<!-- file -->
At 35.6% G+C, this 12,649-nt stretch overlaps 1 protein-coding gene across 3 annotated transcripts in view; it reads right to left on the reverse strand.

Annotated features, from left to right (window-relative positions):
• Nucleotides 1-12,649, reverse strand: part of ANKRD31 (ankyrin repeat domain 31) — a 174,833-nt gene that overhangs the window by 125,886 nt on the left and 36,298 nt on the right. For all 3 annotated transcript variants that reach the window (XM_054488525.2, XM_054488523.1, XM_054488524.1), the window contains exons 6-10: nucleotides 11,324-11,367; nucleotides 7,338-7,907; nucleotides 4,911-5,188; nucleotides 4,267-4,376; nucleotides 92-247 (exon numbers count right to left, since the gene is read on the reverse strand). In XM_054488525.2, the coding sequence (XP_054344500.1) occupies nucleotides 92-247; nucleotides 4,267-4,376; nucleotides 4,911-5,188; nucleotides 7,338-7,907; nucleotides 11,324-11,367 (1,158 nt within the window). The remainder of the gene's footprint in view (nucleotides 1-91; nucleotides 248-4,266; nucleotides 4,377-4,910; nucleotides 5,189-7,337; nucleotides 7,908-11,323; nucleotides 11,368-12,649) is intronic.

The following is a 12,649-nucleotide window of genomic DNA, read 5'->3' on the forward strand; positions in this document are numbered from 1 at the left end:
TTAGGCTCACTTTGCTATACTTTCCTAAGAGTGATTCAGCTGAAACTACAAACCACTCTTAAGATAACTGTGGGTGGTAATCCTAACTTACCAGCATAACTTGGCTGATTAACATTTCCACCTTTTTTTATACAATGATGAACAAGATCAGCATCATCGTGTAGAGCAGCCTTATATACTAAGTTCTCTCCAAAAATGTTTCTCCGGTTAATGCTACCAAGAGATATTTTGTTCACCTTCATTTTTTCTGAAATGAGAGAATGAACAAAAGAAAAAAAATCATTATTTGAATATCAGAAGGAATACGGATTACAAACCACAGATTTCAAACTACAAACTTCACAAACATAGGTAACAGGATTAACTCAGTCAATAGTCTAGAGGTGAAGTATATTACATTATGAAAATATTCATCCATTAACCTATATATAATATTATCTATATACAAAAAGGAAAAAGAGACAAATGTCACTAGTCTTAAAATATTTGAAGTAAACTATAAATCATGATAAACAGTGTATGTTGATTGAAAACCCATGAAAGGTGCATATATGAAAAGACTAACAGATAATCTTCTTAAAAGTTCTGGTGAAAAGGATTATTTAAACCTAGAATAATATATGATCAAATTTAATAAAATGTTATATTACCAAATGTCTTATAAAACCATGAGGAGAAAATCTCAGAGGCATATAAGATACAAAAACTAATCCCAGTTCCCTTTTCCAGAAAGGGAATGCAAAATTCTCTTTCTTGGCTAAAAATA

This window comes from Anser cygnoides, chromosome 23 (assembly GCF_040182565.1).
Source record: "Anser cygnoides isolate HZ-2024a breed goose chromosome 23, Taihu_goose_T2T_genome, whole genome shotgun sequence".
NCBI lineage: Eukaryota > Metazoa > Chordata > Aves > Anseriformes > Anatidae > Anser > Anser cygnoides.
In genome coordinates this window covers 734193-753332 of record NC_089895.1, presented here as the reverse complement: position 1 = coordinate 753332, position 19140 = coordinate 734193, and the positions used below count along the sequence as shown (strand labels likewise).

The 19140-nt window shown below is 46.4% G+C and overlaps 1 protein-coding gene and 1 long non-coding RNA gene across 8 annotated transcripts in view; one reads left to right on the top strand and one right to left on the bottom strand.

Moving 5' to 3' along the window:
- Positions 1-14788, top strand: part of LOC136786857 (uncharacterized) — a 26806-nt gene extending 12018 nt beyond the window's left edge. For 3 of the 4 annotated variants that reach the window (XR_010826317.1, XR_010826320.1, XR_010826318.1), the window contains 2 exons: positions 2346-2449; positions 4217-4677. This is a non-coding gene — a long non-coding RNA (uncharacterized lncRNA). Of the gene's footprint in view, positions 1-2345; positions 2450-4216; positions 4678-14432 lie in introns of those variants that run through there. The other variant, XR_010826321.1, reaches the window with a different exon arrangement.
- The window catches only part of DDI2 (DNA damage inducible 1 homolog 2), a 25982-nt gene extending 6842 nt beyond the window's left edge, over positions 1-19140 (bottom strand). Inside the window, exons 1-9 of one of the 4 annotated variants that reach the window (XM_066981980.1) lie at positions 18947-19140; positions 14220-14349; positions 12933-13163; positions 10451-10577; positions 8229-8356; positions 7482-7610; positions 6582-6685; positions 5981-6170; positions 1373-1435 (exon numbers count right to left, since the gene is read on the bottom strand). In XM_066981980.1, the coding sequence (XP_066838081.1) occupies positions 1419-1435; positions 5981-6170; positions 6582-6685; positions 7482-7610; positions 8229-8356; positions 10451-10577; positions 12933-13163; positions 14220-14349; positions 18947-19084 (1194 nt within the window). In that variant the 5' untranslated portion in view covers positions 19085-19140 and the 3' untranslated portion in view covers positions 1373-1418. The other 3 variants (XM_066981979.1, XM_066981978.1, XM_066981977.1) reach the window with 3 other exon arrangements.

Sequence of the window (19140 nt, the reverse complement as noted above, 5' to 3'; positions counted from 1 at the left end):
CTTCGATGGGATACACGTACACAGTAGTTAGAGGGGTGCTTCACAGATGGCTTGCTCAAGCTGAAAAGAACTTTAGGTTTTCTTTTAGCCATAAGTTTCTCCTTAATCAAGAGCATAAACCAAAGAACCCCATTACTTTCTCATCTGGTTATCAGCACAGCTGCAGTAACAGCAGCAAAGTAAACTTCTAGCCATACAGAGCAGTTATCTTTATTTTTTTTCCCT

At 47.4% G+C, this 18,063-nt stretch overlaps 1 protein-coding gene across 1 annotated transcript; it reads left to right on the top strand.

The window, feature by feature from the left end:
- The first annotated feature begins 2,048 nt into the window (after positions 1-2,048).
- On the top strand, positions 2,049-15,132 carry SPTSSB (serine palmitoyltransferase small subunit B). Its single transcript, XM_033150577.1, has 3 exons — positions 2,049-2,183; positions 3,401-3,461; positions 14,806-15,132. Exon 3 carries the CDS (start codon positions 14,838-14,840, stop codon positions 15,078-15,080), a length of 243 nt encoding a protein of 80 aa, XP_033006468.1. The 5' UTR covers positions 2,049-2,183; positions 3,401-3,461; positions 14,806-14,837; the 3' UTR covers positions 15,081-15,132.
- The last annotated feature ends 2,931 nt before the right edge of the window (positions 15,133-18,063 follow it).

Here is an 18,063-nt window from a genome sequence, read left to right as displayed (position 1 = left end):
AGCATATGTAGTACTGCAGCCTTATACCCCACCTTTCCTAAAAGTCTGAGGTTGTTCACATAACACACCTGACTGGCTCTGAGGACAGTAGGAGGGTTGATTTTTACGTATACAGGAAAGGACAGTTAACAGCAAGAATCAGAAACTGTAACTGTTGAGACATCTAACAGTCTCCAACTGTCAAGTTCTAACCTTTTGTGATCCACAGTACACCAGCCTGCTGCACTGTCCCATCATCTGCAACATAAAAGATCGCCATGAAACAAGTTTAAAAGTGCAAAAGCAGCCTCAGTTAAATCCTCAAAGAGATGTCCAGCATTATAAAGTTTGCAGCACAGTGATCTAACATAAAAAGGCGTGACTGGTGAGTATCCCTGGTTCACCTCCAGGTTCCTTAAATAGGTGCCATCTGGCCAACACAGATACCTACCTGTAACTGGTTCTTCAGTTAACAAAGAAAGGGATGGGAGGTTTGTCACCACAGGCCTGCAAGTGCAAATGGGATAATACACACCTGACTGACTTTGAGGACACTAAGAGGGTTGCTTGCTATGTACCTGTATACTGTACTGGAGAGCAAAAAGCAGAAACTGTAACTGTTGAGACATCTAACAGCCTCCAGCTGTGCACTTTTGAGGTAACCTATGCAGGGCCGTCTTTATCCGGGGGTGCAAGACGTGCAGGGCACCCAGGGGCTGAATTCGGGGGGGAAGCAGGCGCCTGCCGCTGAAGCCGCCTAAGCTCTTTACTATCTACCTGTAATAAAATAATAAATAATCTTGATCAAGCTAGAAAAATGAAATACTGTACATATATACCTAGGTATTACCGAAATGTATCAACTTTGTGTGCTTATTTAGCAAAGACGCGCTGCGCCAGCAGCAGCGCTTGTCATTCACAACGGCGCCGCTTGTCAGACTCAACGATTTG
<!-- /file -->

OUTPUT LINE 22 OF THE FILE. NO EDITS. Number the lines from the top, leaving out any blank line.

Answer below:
AGCATATGTAGTACTGCAGCCTTATACCCCACCTTTCCTAAAAGTCTGAGGTTGTTCACATAACACACCTGACTGGCTCTGAGGACAGTAGGAGGGTTGATTTTTACGTATACAGGAAAGGACAGTTAACAGCAAGAATCAGAAACTGTAACTGTTGAGACATCTAACAGTCTCCAACTGTCAAGTTCTAACCTTTTGTGATCCACAGTACACCAGCCTGCTGCACTGTCCCATCATCTGCAACATAAAAGATCGCCATGAAACAAGTTTAAAAGTGCAAAAGCAGCCTCAGTTAAATCCTCAAAGAGATGTCCAGCATTATAAAGTTTGCAGCACAGTGATCTAACATAAAAAGGCGTGACTGGTGAGTATCCCTGGTTCACCTCCAGGTTCCTTAAATAGGTGCCATCTGGCCAACACAGATACCTACCTGTAACTGGTTCTTCAGTTAACAAAGAAAGGGATGGGAGGTTTGTCACCACAGGCCTGCAAGTGCAAATGGGATAATACACACCTGACTGACTTTGAGGACACTAAGAGGGTTGCTTGCTATGTACCTGTATACTGTACTGGAGAGCAAAAAGCAGAAACTGTAACTGTTGAGACATCTAACAGCCTCCAGCTGTGCACTTTTGAGGTAACCTATGCAGGGCCGTCTTTATCCGGGGGTGCAAGACGTGCAGGGCACCCAGGGGCTGAATTCGGGGGGGAAGCAGGCGCCTGCCGCTGAAGCCGCCTAAGCTCTTTACTATCTACCTGTAATAAAATAATAAATAATCTTGATCAAGCTAGAAAAATGAAATACTGTACATATATACCTAGGTATTACCGAAATGTATCAACTTTGTGTGCTTATTTAGCAAAGACGCGCTGCGCCAGCAGCAGCGCTTGTCATTCACAACGGCGCCGCTTGTCAGACTCAACGATTTG